# Chapter 12 Assessment

Title: Modelling River Hydrochemistry

Word Limit: 1500. The guidelines provided in the CO2 flux practical, which outline what is and what is not included in the word count, as well penalties for exceeding the word count, also apply here.

Format: Report

Structure: Your report should be a coherent document, as opposed to a list of Q&As as with the CO2 flux practical. Within this, how you structure the report is your decision. However, there are certain items that must be included in the main body of the report. These are the regression equations (and associated information i.e. significance values, R2 etc) for all ten water quality indicators.

This could be presented as a table, perhaps in the format shown below:

Indicator Equation R2 p value Additional columns as required
NO2 $$NO_2 = 0.044 + (0.001 \cdot Urban \: percent) + (-0.004 \cdot Average \: slope)$$ 0.48 < 0.01

As well as these important items, the following points should be covered in the report:

1. What are the relationships between water quality and catchment characteristics?

2. Are there any consistent predictors of water quality?

3. How good are the regression models?

4. What sort of errors may occur during the derivation of catchment characteristics?

5. How could these errors be minimised?

6. How could you validate the models?

7. Your regression models could be used to predict water quality in different catchments or different sub-basins of the Mersey. Can you think of any possible errors / limitations when making predictions of this type?

Your report should not just be a reworked version of the practical instructions. Do not include a ‘methodology’ section at all, although you may wish to reflect on the methods used when considering the points above. You may find it useful to refer to the my learning essential resources on report writing.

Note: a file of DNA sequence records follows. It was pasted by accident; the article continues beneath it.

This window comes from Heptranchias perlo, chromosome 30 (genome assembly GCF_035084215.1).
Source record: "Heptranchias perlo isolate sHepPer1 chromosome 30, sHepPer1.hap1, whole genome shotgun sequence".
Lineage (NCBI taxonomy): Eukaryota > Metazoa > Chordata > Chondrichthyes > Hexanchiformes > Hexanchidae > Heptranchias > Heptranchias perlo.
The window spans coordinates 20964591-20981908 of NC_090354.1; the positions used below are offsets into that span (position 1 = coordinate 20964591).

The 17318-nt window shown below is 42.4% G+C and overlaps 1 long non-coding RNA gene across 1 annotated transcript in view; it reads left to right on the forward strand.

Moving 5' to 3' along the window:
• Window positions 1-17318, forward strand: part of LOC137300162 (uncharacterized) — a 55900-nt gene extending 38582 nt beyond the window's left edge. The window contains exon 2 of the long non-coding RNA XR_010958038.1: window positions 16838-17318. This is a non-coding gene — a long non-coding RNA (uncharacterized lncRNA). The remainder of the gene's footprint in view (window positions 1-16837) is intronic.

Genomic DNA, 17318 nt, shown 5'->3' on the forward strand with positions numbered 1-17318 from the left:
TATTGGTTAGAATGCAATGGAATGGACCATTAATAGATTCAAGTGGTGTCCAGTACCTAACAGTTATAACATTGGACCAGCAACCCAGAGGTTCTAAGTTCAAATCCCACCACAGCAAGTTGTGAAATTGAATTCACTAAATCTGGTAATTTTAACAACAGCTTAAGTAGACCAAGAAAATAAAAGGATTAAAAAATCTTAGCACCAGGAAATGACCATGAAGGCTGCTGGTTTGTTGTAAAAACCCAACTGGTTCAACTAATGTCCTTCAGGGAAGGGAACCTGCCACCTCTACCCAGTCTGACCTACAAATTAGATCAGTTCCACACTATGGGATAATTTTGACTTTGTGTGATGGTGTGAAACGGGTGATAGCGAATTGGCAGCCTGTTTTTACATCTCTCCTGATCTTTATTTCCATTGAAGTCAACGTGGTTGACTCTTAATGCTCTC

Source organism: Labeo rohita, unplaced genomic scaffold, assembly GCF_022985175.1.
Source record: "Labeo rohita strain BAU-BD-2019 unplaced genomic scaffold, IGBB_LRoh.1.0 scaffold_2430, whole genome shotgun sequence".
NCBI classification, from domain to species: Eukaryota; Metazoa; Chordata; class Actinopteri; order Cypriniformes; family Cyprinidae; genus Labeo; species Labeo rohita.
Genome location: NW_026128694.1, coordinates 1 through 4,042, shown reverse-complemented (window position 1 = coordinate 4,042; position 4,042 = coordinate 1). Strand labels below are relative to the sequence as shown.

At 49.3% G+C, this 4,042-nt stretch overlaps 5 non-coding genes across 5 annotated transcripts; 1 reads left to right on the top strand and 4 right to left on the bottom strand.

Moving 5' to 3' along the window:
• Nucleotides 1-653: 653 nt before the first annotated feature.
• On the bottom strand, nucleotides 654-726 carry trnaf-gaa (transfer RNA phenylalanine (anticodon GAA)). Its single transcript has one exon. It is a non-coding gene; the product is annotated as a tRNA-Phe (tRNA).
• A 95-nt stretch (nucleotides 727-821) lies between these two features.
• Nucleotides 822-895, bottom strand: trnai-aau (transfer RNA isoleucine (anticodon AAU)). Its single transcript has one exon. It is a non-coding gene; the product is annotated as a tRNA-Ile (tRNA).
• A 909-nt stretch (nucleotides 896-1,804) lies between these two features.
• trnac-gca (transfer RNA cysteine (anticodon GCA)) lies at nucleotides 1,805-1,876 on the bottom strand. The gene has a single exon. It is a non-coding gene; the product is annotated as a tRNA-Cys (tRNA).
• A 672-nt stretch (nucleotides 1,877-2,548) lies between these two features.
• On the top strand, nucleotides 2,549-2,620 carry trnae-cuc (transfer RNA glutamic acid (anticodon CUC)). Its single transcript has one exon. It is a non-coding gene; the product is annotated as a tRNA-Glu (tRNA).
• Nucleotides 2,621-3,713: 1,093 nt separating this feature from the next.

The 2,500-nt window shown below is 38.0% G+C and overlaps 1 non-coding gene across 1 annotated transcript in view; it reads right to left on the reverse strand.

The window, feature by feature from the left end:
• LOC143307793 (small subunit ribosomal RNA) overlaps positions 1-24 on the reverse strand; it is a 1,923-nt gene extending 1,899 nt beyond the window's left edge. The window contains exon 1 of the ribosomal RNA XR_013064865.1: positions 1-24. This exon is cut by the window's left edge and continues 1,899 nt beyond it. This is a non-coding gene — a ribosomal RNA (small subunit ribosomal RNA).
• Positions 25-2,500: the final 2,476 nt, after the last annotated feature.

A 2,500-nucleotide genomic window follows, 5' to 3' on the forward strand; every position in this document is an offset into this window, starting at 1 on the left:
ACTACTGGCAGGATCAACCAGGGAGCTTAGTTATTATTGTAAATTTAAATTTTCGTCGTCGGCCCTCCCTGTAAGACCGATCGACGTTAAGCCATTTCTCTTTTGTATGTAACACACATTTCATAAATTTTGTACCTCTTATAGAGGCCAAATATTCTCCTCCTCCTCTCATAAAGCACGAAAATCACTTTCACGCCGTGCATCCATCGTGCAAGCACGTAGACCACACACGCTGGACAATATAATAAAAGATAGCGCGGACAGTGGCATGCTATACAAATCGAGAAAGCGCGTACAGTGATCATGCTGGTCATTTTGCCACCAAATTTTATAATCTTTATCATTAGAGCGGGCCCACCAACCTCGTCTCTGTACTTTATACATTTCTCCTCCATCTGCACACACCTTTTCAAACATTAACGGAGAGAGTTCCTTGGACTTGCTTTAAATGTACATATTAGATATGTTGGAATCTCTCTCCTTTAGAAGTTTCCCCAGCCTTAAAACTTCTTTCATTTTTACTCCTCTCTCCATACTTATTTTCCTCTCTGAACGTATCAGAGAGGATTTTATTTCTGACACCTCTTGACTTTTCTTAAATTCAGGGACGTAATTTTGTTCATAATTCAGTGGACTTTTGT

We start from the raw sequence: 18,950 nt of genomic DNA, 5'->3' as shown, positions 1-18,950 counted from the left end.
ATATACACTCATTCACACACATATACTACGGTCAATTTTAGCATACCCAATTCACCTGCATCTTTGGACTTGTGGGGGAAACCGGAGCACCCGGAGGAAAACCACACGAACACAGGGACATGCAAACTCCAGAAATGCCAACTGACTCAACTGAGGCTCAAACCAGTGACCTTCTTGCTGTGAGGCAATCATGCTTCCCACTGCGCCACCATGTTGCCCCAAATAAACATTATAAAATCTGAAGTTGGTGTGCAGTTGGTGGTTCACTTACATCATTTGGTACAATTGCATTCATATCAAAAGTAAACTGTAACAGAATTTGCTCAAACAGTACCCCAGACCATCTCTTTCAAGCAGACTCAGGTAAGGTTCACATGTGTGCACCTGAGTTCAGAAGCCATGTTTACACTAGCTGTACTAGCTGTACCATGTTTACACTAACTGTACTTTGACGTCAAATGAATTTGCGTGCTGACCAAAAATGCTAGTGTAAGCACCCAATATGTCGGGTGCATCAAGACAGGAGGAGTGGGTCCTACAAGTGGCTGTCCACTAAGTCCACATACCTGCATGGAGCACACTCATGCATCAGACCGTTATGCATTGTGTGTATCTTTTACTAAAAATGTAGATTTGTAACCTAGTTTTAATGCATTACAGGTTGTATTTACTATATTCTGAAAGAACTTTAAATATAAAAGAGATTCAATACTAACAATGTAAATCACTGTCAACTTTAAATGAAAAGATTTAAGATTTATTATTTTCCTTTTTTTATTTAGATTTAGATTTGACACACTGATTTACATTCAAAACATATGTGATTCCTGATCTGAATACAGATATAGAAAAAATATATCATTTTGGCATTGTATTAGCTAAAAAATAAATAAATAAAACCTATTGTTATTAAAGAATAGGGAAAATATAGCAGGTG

In addition to the above, we would like you to produce three output maps to visualise the practical steps. These should be included in an Appendix at the back of the report (ideally two images per page). These should include the layers listed below but can include others to improve map design (e.g. an elevation background).

• a map showing the flow accumulation network (mersey_dem_flow_accumulation.tif), using log-transformed values and specific contributing areas;
• a map showing the watersheds in the Mersey Basin (mersey_watersheds.shp), derived from the 70 modified Environment Agency seed points;
• a map showing the reclassified soils raster (mersey_HOST_reclass.tif).

Map design: Normally, all maps should have a scale bar and north arrow. However, because we’re using projected data (British National Grid) and because ggpsatial automatically adds informative latitude/longitude axes to your plots, you don’t need to include either of these elements here. For reference, these can be added using annotation_scale() and annotation_north_arrow() respectively. Maps should, however, include informative legends, titles and axis labels, and should use colour-blind friendly and perceptually-uniform palettes.

Referencing: The report should be fully referenced, using the Harvard style. You should not just adapt the text from the Rothwell et al. (2010) paper, substituting key values for the data here. This will result in a high similarity index and you may face a penalty due to poor academic practice. You must write up the report in your own words, making sure you paraphrase the ideas of others, and reference fully throughout.